Robot Surgery Breakthrough: Prostate Cancer Savior?

Wednesday, 22 Aug 2012 07:57 AM

 

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When surgery is recommended in a battle to beat prostate cancer, men may face a decision to remove their cancerous prostate through a traditional, open procedure involving one long incision, or through robotics, which is minimally invasive and can involve less blood loss and a shorter recovery time.

According to Dr. David Samadi, chief of Robotics and Minimally Invasive Surgery at the Mt. Sinai Medical Center in New York, the decision rests with the answer to this question: How experienced is your surgeon at the new technology?







“It really comes down to the experience of the surgeon,” he says he tells the many men who ask this question. “I always tell them if you have an excellent open surgeon versus somebody who has done only a few hundred robotic cases and they’re not experienced, they should go for open surgery because ultimately the outcome, which is the cancer cure rate, continence, and sexual function, is exactly what we’re looking for.”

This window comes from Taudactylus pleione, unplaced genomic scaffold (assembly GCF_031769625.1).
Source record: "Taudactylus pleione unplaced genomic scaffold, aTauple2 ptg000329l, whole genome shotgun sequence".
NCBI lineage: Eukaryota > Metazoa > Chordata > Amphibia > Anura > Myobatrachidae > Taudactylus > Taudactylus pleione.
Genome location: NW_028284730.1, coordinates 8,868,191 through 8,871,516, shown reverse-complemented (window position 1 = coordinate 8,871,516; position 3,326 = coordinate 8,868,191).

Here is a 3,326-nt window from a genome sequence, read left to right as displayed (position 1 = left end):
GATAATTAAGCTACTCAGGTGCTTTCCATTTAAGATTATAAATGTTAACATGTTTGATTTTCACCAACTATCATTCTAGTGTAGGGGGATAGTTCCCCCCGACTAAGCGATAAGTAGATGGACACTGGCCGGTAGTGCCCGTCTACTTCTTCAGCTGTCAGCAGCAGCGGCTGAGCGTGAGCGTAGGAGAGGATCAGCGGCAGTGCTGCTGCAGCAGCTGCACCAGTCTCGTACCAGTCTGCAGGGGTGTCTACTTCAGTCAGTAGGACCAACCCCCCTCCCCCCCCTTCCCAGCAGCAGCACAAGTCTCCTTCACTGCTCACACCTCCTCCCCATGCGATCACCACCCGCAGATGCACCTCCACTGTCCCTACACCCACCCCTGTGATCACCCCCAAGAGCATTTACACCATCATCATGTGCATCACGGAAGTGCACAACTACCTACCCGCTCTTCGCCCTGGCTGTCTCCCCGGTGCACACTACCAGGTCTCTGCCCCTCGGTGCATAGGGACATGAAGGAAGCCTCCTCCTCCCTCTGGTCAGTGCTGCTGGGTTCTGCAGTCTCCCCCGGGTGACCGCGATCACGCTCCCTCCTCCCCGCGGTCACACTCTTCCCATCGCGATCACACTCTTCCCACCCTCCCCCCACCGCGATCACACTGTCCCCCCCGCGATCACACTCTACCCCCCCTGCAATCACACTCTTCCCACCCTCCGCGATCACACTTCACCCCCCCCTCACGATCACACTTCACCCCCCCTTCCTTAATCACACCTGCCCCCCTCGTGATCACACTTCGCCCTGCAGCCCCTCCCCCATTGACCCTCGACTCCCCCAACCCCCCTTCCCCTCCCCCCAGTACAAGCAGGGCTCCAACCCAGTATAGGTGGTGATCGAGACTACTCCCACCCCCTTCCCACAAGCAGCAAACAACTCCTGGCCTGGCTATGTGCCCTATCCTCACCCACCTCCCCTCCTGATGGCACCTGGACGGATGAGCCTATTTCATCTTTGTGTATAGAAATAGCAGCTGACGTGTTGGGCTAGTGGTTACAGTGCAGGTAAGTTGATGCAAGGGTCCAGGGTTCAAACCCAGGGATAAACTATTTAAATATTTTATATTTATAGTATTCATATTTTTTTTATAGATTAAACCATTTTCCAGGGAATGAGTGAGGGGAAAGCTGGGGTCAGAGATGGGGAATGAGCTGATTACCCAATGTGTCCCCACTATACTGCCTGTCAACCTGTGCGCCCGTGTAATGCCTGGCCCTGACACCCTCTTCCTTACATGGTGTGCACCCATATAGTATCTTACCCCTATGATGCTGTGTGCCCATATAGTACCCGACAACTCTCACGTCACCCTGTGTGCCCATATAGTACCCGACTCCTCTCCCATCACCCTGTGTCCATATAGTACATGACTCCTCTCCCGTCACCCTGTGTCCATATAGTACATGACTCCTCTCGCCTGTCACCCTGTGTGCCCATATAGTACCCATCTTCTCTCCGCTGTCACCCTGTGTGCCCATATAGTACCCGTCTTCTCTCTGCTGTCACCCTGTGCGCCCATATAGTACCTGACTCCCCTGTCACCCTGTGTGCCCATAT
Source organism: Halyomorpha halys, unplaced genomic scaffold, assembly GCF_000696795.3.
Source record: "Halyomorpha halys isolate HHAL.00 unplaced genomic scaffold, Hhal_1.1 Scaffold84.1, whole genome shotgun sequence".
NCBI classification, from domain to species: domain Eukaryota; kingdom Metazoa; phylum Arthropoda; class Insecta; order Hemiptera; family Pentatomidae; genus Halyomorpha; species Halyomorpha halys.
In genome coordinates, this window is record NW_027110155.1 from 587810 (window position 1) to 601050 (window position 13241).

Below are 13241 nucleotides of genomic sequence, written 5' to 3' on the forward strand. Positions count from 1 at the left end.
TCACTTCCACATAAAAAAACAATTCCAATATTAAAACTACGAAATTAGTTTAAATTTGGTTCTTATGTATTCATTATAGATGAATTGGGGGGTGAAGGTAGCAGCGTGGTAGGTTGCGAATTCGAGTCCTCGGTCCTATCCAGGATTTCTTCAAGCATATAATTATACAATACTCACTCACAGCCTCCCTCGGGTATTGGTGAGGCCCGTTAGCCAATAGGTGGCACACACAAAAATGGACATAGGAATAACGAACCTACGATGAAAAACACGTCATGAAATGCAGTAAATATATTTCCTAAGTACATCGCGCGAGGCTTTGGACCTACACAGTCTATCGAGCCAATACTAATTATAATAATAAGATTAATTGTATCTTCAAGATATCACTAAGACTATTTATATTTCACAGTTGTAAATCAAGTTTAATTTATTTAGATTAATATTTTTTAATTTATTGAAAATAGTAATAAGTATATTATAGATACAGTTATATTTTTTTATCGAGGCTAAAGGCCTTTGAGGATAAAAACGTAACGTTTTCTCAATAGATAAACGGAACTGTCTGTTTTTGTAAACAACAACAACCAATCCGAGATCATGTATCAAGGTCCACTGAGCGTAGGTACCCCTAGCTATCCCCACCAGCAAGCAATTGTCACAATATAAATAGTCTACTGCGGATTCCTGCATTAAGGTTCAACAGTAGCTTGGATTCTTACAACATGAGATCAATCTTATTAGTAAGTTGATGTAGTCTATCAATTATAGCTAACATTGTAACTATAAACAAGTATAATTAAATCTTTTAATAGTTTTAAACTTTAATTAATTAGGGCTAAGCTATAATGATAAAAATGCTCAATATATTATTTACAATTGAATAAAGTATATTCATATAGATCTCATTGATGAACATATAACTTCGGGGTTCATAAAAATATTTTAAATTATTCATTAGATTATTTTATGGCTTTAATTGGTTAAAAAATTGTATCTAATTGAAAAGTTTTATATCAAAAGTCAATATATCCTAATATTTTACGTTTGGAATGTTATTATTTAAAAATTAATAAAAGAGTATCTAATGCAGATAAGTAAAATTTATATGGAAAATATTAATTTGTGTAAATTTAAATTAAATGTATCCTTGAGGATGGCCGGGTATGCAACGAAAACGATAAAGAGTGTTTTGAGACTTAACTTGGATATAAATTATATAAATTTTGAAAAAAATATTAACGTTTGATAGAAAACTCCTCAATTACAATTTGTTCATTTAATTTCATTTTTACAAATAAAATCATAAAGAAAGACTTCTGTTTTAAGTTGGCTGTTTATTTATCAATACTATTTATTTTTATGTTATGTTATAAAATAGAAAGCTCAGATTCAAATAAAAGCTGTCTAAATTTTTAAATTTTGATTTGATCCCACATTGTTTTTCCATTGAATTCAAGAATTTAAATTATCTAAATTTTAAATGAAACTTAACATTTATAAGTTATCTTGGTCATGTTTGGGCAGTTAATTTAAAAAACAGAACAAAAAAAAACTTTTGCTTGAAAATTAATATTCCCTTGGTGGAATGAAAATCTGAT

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With robotic surgery, the surgeon sits 10 feet away from the patient at a video console and manipulates a robot to perform the work, Dr. Samadi tells Newsmax Health. Precision in removing the prostate is critical, and common side effects from prostatectomies are impotence and incontinence due to nerve damage.

“The robot doesn’t do the surgery by itself; it’s surgeon dependent,” he says.

In the hands of a skilled surgeon, a robotic procedure can be particularly precise because there is less bleeding obscuring the surgical site than there is with conventional surgery, so the surgeon’s hands don’t have to manipulate the prostate to locate nerves and cancer, he says.

“Since there is gas in the abdomen (to blow it up like a balloon and create a working space) and there is no bleeding, and I can see very well, I don’t need to put my hands there anymore and there’s no reason to really touch the prostate,” he says. “…We’re able to do a much more precise operation.”

Who would be considered highly skillful in robotic surgery? Dr. Samadi recommends looking for someone who is not only regarded as an excellent surgeon in general, but who also has been well trained in robotics and cancer, and has performed thousands of surgeries.

“If you have that, it doesn’t make any sense to really cut someone open and go through open surgery with all that blood loss and transfusions and longer recovery,” he explains. “So robotic surgery, in the hands of experienced surgeons, is the way to go.”

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